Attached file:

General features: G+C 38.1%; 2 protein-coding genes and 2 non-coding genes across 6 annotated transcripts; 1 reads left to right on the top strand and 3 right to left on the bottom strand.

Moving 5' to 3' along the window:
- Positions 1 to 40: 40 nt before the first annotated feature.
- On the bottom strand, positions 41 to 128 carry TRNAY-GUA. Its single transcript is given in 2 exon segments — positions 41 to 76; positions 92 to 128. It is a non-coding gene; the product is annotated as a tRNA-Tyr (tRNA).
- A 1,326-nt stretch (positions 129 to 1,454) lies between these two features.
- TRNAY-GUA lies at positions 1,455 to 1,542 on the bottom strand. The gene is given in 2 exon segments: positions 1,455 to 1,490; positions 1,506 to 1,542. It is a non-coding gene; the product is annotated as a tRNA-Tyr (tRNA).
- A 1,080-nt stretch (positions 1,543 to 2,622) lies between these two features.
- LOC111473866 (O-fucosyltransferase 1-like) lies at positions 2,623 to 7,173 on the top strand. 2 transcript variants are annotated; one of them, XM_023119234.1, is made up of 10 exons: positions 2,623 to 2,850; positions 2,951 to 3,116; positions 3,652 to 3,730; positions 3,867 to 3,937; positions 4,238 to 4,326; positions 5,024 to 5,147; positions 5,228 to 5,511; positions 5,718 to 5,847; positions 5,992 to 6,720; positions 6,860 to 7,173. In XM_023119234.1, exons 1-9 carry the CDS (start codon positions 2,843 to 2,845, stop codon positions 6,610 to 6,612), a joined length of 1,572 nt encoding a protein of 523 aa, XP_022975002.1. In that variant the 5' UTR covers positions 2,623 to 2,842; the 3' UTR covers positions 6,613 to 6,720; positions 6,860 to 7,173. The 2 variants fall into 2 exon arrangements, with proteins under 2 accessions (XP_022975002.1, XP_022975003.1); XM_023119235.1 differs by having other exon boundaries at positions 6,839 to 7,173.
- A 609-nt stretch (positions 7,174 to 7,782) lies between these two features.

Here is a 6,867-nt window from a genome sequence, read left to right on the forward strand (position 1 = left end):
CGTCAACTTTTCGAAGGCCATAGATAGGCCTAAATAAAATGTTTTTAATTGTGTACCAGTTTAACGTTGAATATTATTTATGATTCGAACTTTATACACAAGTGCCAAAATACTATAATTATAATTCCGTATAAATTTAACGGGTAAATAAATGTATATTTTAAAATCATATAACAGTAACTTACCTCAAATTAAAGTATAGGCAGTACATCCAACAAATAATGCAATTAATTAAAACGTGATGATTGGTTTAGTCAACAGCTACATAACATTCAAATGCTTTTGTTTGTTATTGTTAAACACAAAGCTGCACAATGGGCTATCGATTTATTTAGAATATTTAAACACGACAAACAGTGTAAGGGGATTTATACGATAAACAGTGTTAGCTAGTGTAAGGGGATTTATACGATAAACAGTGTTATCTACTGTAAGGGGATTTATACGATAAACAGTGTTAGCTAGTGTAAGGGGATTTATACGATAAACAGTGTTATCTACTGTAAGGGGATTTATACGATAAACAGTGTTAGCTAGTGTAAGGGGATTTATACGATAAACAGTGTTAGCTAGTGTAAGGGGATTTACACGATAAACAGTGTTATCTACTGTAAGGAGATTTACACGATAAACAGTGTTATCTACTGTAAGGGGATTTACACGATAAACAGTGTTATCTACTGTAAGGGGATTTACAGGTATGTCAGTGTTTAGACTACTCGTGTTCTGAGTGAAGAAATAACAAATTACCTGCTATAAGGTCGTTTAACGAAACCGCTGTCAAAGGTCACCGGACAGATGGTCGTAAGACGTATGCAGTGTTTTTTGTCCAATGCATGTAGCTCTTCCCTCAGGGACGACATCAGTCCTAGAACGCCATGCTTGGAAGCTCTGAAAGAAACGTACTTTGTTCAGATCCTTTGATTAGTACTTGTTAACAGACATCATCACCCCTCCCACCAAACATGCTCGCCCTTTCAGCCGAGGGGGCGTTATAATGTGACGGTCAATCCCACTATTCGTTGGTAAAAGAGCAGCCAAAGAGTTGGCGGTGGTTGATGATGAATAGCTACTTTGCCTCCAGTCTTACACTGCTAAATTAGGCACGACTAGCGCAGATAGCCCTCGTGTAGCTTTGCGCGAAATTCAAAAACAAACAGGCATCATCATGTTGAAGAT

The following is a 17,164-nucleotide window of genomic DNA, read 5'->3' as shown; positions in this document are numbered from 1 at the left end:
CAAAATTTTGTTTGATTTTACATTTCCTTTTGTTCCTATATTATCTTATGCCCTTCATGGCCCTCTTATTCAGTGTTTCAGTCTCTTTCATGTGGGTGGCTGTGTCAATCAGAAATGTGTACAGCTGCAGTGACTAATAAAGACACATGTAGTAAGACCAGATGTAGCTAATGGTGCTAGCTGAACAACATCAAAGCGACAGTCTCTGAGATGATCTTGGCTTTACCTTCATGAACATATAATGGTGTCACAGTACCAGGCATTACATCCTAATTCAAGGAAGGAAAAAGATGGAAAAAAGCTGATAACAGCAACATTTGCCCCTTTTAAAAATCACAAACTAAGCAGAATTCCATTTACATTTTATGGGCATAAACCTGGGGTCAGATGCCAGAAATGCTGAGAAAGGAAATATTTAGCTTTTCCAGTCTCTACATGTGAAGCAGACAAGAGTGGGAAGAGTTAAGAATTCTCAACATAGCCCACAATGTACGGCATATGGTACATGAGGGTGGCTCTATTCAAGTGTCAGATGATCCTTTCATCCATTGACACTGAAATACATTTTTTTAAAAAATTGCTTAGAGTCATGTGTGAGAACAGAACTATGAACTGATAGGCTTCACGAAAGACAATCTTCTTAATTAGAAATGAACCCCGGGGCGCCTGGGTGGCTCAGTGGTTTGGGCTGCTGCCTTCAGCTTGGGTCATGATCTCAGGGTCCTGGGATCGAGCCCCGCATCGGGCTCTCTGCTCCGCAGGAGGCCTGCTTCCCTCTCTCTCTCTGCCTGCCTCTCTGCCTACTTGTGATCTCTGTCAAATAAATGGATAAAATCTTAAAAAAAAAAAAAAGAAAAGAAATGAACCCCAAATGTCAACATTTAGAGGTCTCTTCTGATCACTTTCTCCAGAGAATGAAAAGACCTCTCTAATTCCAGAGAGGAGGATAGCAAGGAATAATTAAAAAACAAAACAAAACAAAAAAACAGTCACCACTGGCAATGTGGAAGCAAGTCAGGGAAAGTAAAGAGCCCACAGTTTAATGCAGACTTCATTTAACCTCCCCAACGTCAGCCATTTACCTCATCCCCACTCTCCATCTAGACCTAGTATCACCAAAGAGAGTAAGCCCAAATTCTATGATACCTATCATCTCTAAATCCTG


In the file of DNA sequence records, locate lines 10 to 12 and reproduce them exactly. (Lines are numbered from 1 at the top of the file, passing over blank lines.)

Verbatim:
Here is a 6,867-nt window from a genome sequence, read left to right on the forward strand (position 1 = left end):
CGTCAACTTTTCGAAGGCCATAGATAGGCCTAAATAAAATGTTTTTAATTGTGTACCAGTTTAACGTTGAATATTATTTATGATTCGAACTTTATACACAAGTGCCAAAATACTATAATTATAATTCCGTATAAATTTAACGGGTAAATAAATGTATATTTTAAAATCATATAACAGTAACTTACCTCAAATTAAAGTATAGGCAGTACATCCAACAAATAATGCAATTAATTAAAACGTGATGATTGGTTTAGTCAACAGCTACATAACATTCAAATGCTTTTGTTTGTTATTGTTAAACACAAAGCTGCACAATGGGCTATCGATTTATTTAGAATATTTAAACACGACAAACAGTGTAAGGGGATTTATACGATAAACAGTGTTAGCTAGTGTAAGGGGATTTATACGATAAACAGTGTTATCTACTGTAAGGGGATTTATACGATAAACAGTGTTAGCTAGTGTAAGGGGATTTATACGATAAACAGTGTTATCTACTGTAAGGGGATTTATACGATAAACAGTGTTAGCTAGTGTAAGGGGATTTATACGATAAACAGTGTTAGCTAGTGTAAGGGGATTTACACGATAAACAGTGTTATCTACTGTAAGGAGATTTACACGATAAACAGTGTTATCTACTGTAAGGGGATTTACACGATAAACAGTGTTATCTACTGTAAGGGGATTTACAGGTATGTCAGTGTTTAGACTACTCGTGTTCTGAGTGAAGAAATAACAAATTACCTGCTATAAGGTCGTTTAACGAAACCGCTGTCAAAGGTCACCGGACAGATGGTCGTAAGACGTATGCAGTGTTTTTTGTCCAATGCATGTAGCTCTTCCCTCAGGGACGACATCAGTCCTAGAACGCCATGCTTGGAAGCTCTGAAAGAAACGTACTTTGTTCAGATCCTTTGATTAGTACTTGTTAACAGACATCATCACCCCTCCCACCAAACATGCTCGCCCTTTCAGCCGAGGGGGCGTTATAATGTGACGGTCAATCCCACTATTCGTTGGTAAAAGAGCAGCCAAAGAGTTGGCGGTGGTTGATGATGAATAGCTACTTTGCCTCCAGTCTTACACTGCTAAATTAGGCACGACTAGCGCAGATAGCCCTCGTGTAGCTTTGCGCGAAATTCAAAAACAAACAGGCATCATCATGTTGAAGAT

The following is a 17,164-nucleotide window of genomic DNA, read 5'->3' as shown; positions in this document are numbered from 1 at the left end: